“The Corona Virus took my school, my studio time with Archies, and my friends away from me, it is not taking this!” The last words my sophomore daughter at Notre Dame said before she went to bed on that Friday. Frances had been training to run the Holy Half, which is a half marathon that without COVID-19 would have taken place on Notre Dame’s campus the next day. But things were different now. Each day brought new restrictions. A few days earlier we had been able to enjoy an amazing hike overlooking the Pacific Ocean while keeping a safe distance from other hikers. Now, all of the trails, the beach in our town, and the public strand for walking and biking along the beach was closed.
My husband, Pat, had mapped out a route for Frances to run the next day to achieve her half marathon. But we were still nervous. 13 miles in congested Los Angeles. Would she be exposed to too many people during that time? I was nervous and tried to get her not to do it. She was adamant. And sad. It felt like her last connection to Notre Dame life on campus to go do this run.
Saturday April 4, 2020
Since there are 5 in our family we had all decided to run 3 miles of the run with Frances with one of us running 4 to keep her company. We all went to the “beginning” of the race together and did warm ups all of us dressed in Notre Dame shirts and me in my Saint Mary’s shirt, (Belles represent!). Oddly, even though it was just the five of us and Frances was the only one running 13 miles there was a great energy in the air. You know that feeling before a race where you can’t stop thinking you should use the bathroom one more time? Well that was happening for no reason to all of us.
After the obligatory group selfie Frances and her youngest sister Audrey (14) were off. We decided to throw the youngest under the bus and have her be the one to run 4 miles. On the way to drop her off I had texted a couple of local and fellow Notre Dame sophomore friends to meet us at the finish line to surprise Frances. Within minutes they replied they would be there. A couple of her High School friends were able to come also.
The race was on. We rushed home to make signs for Frances. The paint was still wet and it was time to switch runners. Darn it! Frances was running too fast. They were already approaching the switch spot. Pat got Margot (16) dropped off for her leg of the run, and Audrey said she wanted to keep going so the three sisters continued together. Pat was to run the next leg but parking in our beach town isn’t easy on a good day and with all of the public lots closed we only had enough time to park illegally and run water down to where Frances would pass. We jumped back in the car in a panic, this was becoming stressful trying to meet up, switch drivers, and find her on the route to give water. Adrenaline was crazy and none of us wanted to miss our chance to run with her. I don’t even run BTW.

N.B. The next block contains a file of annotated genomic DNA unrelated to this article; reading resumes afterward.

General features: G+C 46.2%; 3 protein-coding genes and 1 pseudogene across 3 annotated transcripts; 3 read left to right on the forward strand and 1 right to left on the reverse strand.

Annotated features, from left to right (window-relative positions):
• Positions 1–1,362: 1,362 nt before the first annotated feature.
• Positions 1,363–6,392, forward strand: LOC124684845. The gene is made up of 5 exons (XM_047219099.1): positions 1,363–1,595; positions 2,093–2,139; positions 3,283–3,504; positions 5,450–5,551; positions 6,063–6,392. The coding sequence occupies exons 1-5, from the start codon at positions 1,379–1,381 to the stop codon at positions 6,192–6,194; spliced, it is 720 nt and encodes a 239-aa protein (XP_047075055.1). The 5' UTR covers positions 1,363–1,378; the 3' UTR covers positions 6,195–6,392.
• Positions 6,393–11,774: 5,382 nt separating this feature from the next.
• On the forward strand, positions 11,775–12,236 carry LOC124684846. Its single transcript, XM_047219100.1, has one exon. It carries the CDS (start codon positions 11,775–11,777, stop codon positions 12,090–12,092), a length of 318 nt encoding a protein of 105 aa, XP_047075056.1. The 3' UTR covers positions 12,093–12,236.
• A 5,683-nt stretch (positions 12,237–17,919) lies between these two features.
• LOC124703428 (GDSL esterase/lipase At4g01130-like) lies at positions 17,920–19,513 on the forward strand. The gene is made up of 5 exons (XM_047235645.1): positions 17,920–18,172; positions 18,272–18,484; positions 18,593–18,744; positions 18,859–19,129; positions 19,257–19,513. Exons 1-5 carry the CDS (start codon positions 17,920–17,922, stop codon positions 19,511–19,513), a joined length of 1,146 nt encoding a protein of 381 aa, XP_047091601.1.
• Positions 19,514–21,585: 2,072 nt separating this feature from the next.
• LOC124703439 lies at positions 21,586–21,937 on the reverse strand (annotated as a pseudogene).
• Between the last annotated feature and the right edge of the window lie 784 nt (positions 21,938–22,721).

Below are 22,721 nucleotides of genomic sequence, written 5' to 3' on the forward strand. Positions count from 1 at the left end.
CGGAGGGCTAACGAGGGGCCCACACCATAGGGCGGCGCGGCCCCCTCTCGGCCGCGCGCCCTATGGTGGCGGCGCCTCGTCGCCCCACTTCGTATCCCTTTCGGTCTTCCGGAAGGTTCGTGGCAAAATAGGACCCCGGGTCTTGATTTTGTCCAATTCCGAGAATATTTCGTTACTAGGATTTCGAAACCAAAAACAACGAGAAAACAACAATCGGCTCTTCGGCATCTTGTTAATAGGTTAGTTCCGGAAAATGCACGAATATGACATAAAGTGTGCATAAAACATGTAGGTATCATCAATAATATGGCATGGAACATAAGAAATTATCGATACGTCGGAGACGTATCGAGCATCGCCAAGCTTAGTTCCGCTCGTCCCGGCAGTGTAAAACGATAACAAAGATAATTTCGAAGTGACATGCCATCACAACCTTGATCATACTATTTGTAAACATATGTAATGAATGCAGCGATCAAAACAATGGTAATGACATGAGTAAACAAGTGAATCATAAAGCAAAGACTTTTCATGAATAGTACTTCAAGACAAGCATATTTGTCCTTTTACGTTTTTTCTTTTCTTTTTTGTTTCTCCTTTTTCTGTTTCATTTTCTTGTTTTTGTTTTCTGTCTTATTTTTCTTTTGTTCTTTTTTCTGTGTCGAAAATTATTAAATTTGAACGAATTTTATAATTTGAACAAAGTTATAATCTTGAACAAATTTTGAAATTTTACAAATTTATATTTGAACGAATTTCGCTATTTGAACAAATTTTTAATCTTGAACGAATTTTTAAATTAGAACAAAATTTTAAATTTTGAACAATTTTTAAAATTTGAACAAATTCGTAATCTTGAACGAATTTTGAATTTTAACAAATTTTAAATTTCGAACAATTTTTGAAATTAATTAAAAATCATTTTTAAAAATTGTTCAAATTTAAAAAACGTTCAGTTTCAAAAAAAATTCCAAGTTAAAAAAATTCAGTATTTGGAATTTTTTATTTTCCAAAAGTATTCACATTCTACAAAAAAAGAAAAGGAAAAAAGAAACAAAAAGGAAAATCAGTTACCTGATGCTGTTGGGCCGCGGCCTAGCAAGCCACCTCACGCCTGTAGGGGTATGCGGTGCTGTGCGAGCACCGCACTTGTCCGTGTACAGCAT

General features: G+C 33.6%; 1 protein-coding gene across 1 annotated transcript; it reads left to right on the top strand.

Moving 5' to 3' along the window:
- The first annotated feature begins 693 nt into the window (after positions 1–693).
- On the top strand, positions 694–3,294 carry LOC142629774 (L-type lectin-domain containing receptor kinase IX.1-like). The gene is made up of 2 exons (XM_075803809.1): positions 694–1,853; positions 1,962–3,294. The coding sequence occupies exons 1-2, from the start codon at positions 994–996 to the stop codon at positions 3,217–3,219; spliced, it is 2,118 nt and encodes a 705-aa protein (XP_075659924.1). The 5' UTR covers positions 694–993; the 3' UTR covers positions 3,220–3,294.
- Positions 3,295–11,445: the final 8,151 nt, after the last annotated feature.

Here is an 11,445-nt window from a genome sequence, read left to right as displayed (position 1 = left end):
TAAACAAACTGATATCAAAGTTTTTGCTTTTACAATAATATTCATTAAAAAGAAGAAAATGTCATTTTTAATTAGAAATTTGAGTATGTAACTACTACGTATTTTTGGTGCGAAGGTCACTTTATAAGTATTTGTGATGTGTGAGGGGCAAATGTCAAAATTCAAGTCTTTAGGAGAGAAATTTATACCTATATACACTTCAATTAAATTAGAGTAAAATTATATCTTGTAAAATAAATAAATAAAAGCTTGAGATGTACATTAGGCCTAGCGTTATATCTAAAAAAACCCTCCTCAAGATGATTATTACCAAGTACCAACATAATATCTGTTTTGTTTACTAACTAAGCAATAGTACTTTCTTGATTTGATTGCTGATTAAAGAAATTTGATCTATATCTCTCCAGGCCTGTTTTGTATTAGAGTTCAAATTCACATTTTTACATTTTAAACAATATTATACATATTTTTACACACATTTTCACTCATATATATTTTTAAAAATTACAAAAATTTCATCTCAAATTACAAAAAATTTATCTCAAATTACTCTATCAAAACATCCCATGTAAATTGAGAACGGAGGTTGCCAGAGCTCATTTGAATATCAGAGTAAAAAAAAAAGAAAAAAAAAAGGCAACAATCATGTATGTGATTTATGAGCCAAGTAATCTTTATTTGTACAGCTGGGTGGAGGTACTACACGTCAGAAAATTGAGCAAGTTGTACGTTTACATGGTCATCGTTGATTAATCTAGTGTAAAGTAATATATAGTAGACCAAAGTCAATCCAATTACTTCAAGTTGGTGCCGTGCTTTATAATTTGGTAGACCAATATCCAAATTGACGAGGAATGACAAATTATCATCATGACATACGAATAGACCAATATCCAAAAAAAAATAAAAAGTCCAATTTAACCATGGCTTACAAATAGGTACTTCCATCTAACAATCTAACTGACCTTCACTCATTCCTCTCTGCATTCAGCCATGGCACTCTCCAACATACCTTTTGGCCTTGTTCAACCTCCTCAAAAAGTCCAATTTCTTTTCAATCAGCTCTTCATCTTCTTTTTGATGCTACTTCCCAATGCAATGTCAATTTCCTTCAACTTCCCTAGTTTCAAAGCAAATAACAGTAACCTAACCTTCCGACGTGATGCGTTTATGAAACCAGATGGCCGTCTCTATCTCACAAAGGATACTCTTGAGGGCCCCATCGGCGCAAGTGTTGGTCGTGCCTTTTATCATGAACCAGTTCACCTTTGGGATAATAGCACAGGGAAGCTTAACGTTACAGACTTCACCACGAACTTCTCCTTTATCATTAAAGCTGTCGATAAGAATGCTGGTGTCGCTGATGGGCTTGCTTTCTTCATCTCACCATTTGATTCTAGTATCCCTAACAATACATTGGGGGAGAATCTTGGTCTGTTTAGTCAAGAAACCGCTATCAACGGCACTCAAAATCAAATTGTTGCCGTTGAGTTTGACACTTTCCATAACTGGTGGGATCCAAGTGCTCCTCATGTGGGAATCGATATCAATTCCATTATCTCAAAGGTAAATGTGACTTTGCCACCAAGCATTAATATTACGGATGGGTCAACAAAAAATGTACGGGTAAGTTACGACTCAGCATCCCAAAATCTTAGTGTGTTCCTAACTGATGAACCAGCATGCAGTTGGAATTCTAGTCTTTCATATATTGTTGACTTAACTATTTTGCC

We drove further ahead and darn it Frances was still going faster than we had anticipated. At some point we found her and dropped Pat off to continue with Frances. I made Margot get back in the car in a panic, even though she wanted to keep running also–I had no idea where Audrey was but we had to get back to the next meeting point.
It was definitely a flawed system we had going here, with losing runners, wet signs, and a crumpled streamer for the finish line. Also the time we had told her friends to show up, based on our own history of tortoise-like running performances was going to be 45 minutes too late. I texted them again, “You have to get here ASAP.”
I got to run the last 3 miles with Frances. She was on mile 11 when I started and I could barely keep up. Kind of ticked me off actually. She kept saying, “I don’t want to hold you back Mom.” So rude! I was giving it my all. As we ran I kept singing the Notre Dame fight song and as Frances passed me and left me in the dust I kept yelling, “Here come the Irish” to the confusion of passersby.
The designated “Finish Line” was the famous landmark pier in our beach town. About a half mile before the finish Frances started to run zig zag across the street. Her friends and siblings at the finish line were definitely confused. Her running app was letting her know when she hit 13 miles and in order to finish at the pier she had to run zig zag for the last half mile to add mileage. A solo zig zag photo finish was not how Frances had envisioned this, but nothing about this race was. The finish line should have been on Notre Dame’s campus under the golden dome. But COVID-19 took that away. What it couldn’t take away was the excitement of race day, a motley crew of friends and family with wet paint signs and good intentions and the determination of one runner to achieve her goal and make the best of it.
As a family it was great fun supporting Frances together. It took our minds off of the pandemic for one day. She was so grateful for her friends’ support, even as they had to stand 6 feet apart. We couldn’t hug them in appreciation or invite them over after. We could just wave our thanks from a safe distance.
I have heard many stories of people making the best of it during this pandemic on a much larger scale. From proms at home, signs of thanks for essential workers, weddings on zoom, and graduations that will probably take place on zoom also. It will always be sad for those irreplaceable opportunities lost, like graduating with your best friends and classmates in person, on a campus you have loved for 4 years. But I hope years from now looking back on COVID-19 people will remember the spirit in which we all tried to make the best of it.
This pandemic race is far from over. But the good to come out of it will keep us going.